The way I think about the p-value is as a test of the null hypothesis. In this case…if appendage closure had no effect on stroke, the chance we would have seen this 33% reduction in stroke (or something even more extreme) is 0.001 or less than 1 in 1,000.
Translation: these results were statistically robust and not likely to be due to chance.
A statistically strong result does not equate to a clinically important one. Big data studies can find highly significant p-values for meaningless reductions in an outcome.
In LAAOS III, the 33% relative reduction in stroke translated to a 2.2% absolute risk reduction (ARR). Three were 114 stroke events in the LAAO arm and 167 in the no LAAO arm.
In the slide below, I contrast that degree of reduction with other big cardiology trials. You can see that it is a little less than some but a lot more than others. For instance, AF ablation is commonly done but confers no risk reduction in hard outcomes.
Notable also in LAAOS III is that the stroke reducing effect seems to increase over time. This is viewed in the next slide.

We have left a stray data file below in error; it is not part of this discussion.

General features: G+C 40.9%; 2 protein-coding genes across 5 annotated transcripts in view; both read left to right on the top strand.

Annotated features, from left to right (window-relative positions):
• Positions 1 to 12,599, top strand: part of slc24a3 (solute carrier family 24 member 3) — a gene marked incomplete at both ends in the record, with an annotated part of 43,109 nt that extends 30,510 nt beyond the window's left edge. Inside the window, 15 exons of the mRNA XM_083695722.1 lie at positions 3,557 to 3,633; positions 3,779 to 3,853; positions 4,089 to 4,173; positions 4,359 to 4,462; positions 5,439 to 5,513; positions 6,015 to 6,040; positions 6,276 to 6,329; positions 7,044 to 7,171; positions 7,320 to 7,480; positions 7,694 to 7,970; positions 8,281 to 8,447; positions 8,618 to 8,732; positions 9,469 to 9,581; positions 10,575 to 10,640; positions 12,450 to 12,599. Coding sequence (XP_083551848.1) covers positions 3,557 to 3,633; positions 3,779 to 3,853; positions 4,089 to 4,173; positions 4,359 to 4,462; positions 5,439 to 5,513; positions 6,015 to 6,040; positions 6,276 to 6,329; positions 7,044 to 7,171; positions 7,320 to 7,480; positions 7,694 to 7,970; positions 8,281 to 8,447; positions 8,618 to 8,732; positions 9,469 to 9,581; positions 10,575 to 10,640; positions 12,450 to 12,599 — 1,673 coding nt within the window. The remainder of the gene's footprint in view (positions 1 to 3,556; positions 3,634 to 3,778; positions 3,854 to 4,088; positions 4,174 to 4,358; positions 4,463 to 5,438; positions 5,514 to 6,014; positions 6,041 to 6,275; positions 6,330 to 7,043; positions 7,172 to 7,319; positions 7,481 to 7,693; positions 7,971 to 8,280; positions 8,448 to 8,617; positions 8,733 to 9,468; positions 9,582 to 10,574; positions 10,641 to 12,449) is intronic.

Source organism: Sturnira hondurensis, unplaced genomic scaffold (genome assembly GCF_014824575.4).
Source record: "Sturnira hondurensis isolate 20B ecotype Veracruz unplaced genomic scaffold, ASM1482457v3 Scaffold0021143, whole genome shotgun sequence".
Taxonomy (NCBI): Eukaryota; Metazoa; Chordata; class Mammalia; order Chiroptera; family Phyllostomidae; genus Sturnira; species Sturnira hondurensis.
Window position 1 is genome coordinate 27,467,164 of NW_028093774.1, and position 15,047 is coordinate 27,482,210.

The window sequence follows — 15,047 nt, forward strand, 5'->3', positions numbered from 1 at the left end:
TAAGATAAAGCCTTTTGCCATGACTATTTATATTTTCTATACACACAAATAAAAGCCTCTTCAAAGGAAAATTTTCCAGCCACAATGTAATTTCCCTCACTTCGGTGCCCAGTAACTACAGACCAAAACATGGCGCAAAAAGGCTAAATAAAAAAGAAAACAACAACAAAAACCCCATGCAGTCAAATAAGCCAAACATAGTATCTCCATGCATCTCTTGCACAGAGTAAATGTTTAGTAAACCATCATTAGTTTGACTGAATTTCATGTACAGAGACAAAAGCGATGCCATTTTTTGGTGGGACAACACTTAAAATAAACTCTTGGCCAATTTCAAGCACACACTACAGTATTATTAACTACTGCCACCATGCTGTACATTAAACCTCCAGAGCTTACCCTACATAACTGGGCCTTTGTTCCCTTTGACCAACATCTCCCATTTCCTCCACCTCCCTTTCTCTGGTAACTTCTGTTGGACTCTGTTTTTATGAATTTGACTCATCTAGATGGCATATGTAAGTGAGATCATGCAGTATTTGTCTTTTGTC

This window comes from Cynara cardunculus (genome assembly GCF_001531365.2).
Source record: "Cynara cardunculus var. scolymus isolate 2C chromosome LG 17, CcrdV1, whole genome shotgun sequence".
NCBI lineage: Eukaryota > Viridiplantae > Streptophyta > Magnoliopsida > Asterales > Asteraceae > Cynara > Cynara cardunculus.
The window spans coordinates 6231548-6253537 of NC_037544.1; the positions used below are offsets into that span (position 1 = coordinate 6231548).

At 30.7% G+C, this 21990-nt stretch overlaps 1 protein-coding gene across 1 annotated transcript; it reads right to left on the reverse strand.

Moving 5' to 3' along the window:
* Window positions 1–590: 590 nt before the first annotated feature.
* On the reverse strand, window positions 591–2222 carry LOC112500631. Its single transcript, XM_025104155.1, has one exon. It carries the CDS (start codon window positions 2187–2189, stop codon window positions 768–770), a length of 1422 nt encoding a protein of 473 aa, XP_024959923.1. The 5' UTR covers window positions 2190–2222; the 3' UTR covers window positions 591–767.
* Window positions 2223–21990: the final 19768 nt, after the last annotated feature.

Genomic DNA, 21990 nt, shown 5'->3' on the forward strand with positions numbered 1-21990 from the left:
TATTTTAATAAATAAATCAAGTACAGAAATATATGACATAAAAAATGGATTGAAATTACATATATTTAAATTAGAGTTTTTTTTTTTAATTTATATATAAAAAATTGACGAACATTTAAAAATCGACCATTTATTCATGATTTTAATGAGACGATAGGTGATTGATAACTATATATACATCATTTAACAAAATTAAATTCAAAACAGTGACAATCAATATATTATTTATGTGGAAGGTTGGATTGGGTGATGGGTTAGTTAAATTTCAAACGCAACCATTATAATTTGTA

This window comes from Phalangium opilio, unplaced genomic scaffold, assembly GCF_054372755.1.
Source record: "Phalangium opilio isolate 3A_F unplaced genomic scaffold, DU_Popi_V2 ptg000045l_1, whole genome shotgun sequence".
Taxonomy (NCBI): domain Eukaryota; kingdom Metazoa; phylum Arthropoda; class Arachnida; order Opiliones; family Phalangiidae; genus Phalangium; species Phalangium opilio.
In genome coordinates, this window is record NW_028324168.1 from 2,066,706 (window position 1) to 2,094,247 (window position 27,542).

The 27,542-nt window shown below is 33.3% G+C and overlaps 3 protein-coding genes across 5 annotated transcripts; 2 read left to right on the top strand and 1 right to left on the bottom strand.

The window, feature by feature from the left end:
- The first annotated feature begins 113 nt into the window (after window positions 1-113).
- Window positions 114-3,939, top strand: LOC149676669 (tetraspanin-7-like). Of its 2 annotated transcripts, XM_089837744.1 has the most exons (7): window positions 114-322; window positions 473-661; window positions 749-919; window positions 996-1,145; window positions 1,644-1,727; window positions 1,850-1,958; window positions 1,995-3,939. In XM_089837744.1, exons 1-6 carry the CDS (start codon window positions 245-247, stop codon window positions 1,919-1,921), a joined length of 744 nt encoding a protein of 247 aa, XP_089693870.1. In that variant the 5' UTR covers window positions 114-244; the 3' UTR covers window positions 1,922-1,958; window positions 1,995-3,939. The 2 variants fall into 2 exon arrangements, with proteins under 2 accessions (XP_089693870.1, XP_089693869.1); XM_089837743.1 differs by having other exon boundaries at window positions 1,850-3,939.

Adverse Effect and Cost:
Medical/surgical treatments always come with downsides. Cancer chemotherapy, for instance, can be life preserving but it can also be difficult to take because of side effects. Statin drugs reduce future heart attacks but it requires taking a pill every day. (We call that pill disutility.)
Left atrial appendage closure as an add-on when the surgeon is already there added only 6 minutes to bypass time and no extra bleeding or re-operations.
It was a low-burden, low-cost therapy that allows for 100% compliance and no disutility.
Translation to Practice
Every trial requires wise application to practice. Two big points to make about LAAOS III:
LAAOS III studied appendage closure in addition to standard care, including anticoagulant drugs. It does not mean that we can substitute appendage closure for these drugs. That would require a second trial.
LAAOS III studied surgical closure from the outside of the atrium. Surgeons leave no foreign body inside the atrium. This differs greatly from the increasingly popular percutaneous technique using devices such as Watchman. This trial should not increase enthusiasm for Watchman-type closure of the appendage.
I hope that this exercise fosters understanding of the approach to clinical evidence. You can use this framework for any clinical trial in any field.